Tesla cuts prices as 4Q deliveries miss analysts' estimates

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According to Tesla, more than three-quarters of its Model 3 orders in the last quarter of the year were from new buyers, not pre-existing reservations.

Shares in Tesla have slumped after the electric auto maker cut USA prices for all its vehicles to offset lower green tax credits and fell short on deliveries of its mass-market Model 3 sedans in the fourth quarter. Up until now, Tesla buyers have qualified for a $7,500 rebate, good until Tesla sold its 200,000th vehicle. It will gradually be phased out this year. Heading into the quarter, financial analytics firm FactSet had projected the company would manufacturer 64,900 Model 3s. The analyst said demand for Tesla vehicles, most notably the Model 3, remained strong leaving 2018 and entering 2019. "I don't expect that Tesla operates in the black in 2019", said Frank Schwope, an analyst with NORD/LB. Production also ramped up during the fourth quarter, enabling the company to complete 86,500 vehicles, up 8 percent from the previous quarter.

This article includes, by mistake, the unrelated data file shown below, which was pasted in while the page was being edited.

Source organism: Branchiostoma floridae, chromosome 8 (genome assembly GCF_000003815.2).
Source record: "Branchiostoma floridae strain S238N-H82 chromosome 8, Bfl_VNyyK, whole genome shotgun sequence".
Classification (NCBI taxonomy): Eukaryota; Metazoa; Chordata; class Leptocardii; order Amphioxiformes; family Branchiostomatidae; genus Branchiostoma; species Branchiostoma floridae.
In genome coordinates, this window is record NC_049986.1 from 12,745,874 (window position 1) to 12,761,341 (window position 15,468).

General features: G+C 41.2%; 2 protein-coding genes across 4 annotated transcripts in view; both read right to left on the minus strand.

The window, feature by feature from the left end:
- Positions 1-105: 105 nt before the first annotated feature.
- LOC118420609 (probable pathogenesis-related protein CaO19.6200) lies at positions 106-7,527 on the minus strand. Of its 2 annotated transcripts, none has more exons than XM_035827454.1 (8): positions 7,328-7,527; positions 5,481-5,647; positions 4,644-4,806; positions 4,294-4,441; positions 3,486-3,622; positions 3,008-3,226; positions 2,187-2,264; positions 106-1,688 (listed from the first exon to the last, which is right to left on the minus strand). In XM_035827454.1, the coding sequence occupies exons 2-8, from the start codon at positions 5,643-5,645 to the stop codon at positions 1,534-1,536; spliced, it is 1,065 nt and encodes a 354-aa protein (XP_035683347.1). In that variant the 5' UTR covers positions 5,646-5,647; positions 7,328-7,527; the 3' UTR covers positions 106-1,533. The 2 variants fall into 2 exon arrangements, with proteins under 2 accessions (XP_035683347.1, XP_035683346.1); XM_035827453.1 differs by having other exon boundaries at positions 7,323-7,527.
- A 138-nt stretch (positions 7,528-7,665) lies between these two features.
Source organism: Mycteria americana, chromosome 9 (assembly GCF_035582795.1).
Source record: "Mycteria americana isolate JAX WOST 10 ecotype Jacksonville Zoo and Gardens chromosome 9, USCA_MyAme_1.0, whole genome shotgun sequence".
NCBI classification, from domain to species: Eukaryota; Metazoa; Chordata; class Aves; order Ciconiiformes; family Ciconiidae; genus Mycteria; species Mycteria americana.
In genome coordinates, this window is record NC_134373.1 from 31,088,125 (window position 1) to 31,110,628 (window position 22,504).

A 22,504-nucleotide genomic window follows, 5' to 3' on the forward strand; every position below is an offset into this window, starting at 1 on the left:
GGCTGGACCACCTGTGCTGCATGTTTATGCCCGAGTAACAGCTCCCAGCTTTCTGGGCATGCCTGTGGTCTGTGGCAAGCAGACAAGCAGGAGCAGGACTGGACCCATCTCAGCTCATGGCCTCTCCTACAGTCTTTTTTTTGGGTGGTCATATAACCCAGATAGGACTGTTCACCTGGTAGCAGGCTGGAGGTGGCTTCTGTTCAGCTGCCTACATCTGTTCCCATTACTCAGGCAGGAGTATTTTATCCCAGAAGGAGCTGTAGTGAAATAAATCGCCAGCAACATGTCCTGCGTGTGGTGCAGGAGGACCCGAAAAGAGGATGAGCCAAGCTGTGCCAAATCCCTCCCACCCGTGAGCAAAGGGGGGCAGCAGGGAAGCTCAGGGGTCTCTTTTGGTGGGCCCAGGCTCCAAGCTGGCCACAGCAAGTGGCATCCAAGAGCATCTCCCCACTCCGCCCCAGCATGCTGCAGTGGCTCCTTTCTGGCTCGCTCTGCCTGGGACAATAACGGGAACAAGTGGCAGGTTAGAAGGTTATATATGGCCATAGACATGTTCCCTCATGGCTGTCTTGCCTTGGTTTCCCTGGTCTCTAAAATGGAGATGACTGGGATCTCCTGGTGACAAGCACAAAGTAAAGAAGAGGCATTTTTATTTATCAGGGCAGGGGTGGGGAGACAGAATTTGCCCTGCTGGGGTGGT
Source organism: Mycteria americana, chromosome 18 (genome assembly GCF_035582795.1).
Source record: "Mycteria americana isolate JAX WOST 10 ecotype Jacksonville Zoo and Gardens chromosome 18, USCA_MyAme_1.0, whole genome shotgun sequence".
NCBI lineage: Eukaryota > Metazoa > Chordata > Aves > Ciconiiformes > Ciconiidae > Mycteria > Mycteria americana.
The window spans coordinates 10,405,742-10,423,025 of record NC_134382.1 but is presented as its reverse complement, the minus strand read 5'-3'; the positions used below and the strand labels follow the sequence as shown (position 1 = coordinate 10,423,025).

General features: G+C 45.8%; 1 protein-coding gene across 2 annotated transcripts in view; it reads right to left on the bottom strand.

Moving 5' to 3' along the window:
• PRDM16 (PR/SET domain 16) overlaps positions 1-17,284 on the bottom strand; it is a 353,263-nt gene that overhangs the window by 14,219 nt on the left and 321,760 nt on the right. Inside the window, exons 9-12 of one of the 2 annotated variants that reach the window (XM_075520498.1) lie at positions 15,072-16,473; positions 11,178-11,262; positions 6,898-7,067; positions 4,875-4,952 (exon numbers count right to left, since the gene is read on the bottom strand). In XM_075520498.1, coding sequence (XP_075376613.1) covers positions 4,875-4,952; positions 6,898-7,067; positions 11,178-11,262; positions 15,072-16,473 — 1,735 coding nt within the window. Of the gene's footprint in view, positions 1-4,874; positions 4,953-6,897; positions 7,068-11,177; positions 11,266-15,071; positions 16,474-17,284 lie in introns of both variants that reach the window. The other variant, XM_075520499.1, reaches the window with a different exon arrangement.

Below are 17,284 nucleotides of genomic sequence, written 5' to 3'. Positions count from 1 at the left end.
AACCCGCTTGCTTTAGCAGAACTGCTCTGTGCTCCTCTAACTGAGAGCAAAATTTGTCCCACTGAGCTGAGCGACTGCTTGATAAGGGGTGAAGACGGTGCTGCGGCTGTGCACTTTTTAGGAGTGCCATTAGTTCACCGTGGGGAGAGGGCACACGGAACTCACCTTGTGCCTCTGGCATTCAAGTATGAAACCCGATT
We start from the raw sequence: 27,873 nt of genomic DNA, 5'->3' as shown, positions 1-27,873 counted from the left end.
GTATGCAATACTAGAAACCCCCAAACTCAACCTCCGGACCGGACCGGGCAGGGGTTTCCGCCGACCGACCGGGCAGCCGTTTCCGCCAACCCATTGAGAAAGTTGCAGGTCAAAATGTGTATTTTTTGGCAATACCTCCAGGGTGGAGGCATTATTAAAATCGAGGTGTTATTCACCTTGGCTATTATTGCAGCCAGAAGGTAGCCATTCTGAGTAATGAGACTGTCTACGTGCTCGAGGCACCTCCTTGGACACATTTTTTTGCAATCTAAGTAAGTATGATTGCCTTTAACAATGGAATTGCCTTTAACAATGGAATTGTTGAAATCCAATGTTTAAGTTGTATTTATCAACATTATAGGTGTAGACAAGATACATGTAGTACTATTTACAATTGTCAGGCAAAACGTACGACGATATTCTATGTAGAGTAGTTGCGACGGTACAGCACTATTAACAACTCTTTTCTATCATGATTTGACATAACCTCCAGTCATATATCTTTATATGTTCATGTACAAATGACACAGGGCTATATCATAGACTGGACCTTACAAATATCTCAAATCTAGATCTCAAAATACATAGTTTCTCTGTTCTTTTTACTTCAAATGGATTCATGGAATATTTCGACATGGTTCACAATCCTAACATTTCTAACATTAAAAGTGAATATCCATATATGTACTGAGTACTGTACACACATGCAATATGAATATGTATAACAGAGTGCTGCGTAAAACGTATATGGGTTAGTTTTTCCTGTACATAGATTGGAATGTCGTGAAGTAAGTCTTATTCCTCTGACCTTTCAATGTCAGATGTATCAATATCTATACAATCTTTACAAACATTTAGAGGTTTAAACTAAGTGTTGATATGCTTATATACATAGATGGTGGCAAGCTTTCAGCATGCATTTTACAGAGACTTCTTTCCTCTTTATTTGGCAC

The announcements spooked investors and sent shares plunging by as much as 10 per cent in early trading. Volkswagen has developed a mobile juice pack for electric cars. "They don't appeal to everybody", he said, adding that not everyone is interested in the limited range or having to pay extra for a home charging unit.

Q4 deliveries grew to 90,700 vehicles, which was 8% more than our prior all time-high in Q3.

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Tesla recognizes that these incentives are major selling points for their vehicles - that's why the company formed the "EV Drive Coalition" with other prominent EV makers in late 2018. The lot in Chicago has fewer cars on it today, the company said.

The company also fell just short of its promise to deliver 100,000 Model S and Model X vehicles during the year. Analysts questioned whether the $2,000 price cut on all models signaled lower demand in the United States, and ultimately whether the move would undermine nascent profitability at the Silicon Valley automaker, which has never posted an annual profit.

Hargreaves Lansdown analyst Nicholas Hyett reportedly estimated in a client note that if Tesla continues to deliver cars at its current rate, the price cut will mean $700 million in lost revenue in 2019.

"It was a move that was within the realm of possibility, but it caught investors off guard", he said.